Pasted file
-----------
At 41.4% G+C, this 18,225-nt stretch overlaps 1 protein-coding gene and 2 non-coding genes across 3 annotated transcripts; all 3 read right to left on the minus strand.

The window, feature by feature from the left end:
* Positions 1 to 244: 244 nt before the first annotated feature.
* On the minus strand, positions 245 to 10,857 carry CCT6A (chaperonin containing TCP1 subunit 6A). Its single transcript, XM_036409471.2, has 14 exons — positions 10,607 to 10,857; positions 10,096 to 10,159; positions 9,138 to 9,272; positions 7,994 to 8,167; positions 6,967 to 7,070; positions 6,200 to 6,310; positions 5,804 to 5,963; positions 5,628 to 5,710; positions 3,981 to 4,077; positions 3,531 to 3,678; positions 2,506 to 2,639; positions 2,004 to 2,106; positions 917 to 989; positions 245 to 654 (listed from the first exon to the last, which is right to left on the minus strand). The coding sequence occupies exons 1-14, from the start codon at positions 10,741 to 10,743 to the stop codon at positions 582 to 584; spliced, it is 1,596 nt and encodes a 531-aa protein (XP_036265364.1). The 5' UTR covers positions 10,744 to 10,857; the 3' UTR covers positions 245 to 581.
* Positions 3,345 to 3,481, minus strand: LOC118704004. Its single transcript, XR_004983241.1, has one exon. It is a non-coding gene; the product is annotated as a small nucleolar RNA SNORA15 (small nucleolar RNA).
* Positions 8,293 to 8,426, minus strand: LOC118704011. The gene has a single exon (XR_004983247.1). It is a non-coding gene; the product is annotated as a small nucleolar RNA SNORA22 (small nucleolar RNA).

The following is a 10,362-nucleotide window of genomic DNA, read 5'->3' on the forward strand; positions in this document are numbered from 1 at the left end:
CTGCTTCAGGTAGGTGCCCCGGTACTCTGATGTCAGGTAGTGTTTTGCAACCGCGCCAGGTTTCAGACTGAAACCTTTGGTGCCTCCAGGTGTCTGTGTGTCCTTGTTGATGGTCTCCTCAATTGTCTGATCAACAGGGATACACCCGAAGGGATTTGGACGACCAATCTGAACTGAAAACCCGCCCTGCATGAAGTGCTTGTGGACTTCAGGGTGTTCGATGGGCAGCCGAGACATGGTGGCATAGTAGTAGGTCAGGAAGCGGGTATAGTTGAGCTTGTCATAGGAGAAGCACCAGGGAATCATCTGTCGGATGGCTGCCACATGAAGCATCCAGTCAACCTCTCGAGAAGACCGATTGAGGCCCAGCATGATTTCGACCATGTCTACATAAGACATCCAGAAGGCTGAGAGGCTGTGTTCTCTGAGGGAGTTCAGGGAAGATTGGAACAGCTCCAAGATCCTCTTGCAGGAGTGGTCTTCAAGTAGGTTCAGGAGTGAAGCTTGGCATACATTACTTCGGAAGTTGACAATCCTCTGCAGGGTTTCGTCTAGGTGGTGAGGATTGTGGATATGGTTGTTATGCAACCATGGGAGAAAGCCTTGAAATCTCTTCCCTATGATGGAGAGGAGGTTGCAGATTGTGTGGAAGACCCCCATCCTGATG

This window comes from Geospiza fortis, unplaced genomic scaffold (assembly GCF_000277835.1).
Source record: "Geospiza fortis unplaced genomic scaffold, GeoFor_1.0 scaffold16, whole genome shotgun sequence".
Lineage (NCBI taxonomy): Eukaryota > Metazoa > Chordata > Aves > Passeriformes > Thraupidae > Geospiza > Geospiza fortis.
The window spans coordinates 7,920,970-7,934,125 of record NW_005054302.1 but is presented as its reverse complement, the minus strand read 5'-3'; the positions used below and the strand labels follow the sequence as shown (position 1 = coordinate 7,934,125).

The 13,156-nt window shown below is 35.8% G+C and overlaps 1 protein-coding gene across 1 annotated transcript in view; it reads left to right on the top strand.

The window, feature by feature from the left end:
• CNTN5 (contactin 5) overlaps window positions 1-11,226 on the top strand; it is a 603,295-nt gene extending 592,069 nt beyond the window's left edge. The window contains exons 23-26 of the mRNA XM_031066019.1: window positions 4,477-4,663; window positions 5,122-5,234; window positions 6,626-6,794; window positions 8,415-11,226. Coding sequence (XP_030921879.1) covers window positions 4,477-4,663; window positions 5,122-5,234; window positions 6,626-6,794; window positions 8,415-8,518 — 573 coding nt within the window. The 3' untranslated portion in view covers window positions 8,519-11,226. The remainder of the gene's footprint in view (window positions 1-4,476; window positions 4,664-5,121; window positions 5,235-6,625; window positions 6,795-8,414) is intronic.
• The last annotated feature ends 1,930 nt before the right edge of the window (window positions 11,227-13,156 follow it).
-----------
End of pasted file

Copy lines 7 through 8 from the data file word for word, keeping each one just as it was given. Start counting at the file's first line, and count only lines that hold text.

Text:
The following is a 10,362-nucleotide window of genomic DNA, read 5'->3' on the forward strand; positions in this document are numbered from 1 at the left end:
CTGCTTCAGGTAGGTGCCCCGGTACTCTGATGTCAGGTAGTGTTTTGCAACCGCGCCAGGTTTCAGACTGAAACCTTTGGTGCCTCCAGGTGTCTGTGTGTCCTTGTTGATGGTCTCCTCAATTGTCTGATCAACAGGGATACACCCGAAGGGATTTGGACGACCAATCTGAACTGAAAACCCGCCCTGCATGAAGTGCTTGTGGACTTCAGGGTGTTCGATGGGCAGCCGAGACATGGTGGCATAGTAGTAGGTCAGGAAGCGGGTATAGTTGAGCTTGTCATAGGAGAAGCACCAGGGAATCATCTGTCGGATGGCTGCCACATGAAGCATCCAGTCAACCTCTCGAGAAGACCGATTGAGGCCCAGCATGATTTCGACCATGTCTACATAAGACATCCAGAAGGCTGAGAGGCTGTGTTCTCTGAGGGAGTTCAGGGAAGATTGGAACAGCTCCAAGATCCTCTTGCAGGAGTGGTCTTCAAGTAGGTTCAGGAGTGAAGCTTGGCATACATTACTTCGGAAGTTGACAATCCTCTGCAGGGTTTCGTCTAGGTGGTGAGGATTGTGGATATGGTTGTTATGCAACCATGGGAGAAAGCCTTGAAATCTCTTCCCTATGATGGAGAGGAGGTTGCAGATTGTGTGGAAGACCCCCATCCTGATG